Young Voters (1932)

Young Voters (1932)

The Editor of the Louisiana Weekly writes:

I shall appreciate very much a letter from you encouraging the young colored men of our city to increase their interest in politics. The older men have discouraged them and refused to act with them because of envy. A letter from you to the young men, urging them to carry on in spite of this selfish handicap, would go a long way toward kindling hope anew.

The situation of an intelligent, young colored man who wants to use his right to vote effectively in the South is exceedingly difficult. He is not admitted to the Democratic Party, and can not easily take part in their white primary. This is still true despite the continued efforts of the N.A.A.C.P. to stop it, and thus to break up one party government in the South.

On the other hand, the Republican Party in the South is not a party; it is mainly a group of selfish men, white and black, who are using the party organization for personal gain. Sometimes, under strong and honest leaders, like Cuney of Texas or Cohen of Louisiana, this group may be strengthened and organized so as to exercise some real political power. But when this group falls into the hands of mediocre self-seekers, or into the hands of local white politicians who use it simply for personal aggrandisement or who are in secret alliance with the Democratic Party, then the situation of the young and honest Negro voter is indeed difficult.

Nevertheless, there are certain clear lines of effort. First of all, the Negro must register and fight continually for the right of registration. The situation in Louisiana in this respect is disgraceful and the Negroes of Louisiana ought literally to pound the courts with cases until they get the right to register. One or two thoroughly arranged cases before the Supreme Court of the United States would show that of 415,000 Negroes in Louisiana in 1930, 21 years of age and over, less than 3,000 are registered, and this in spite of the fact that nearly 300,000 can read and write.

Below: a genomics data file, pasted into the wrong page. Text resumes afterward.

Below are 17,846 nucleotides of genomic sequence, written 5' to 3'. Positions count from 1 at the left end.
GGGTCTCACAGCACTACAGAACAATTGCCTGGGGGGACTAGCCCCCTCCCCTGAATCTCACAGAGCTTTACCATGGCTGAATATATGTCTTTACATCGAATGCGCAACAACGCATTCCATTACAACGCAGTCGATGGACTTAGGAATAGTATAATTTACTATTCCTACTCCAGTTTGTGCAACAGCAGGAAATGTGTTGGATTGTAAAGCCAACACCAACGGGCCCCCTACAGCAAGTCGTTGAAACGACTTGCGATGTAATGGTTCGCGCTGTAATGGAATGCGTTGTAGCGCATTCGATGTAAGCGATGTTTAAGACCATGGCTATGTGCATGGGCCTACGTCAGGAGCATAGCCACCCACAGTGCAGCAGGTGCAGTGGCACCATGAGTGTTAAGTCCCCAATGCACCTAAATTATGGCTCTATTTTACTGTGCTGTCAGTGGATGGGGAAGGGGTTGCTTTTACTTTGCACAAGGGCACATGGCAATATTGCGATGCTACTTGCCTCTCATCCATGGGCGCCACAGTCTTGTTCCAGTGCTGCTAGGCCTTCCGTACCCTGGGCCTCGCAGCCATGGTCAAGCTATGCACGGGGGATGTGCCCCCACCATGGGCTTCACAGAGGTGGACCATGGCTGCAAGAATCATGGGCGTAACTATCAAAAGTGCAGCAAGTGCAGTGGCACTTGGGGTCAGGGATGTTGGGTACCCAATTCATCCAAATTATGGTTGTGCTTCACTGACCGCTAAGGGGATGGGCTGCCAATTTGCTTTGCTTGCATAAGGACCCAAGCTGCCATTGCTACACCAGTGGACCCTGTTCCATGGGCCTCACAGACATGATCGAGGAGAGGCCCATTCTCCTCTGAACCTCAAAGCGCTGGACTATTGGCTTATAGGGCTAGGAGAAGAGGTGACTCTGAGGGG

All Negroes who register should vote. First, they should seek to vote in the Democratic primary as this is the only voting that really counts. If they are denied this right, they should be especially careful to vote in those elections where the primary cannot function, as, for instance, in bond elections, and various referenda. In all bond issues, they should vote “no,” unless they are able to get a categorical promise concerning the use of the money to be raised. They should especially vote for local officials and on local issues whenever and wherever they get a chance, and they should form political organizations with the specific object of equalizing taxation, stopping discrimination in civil life and stopping discrimination in appropriations for streets, schools and parks; increasing efforts in sanitation, and getting rid of venal and prejudiced public officials.

They should write strong letters of protest, regularly and often to the papers, to the Congressmen, and to the President of the United States. They should thus build up an active and interested political life and back it by just as many votes as they are able to cast.

Citation: Du Bois, W.E.B. 1932. “Young Voters.” The Crisis. 39(9):298.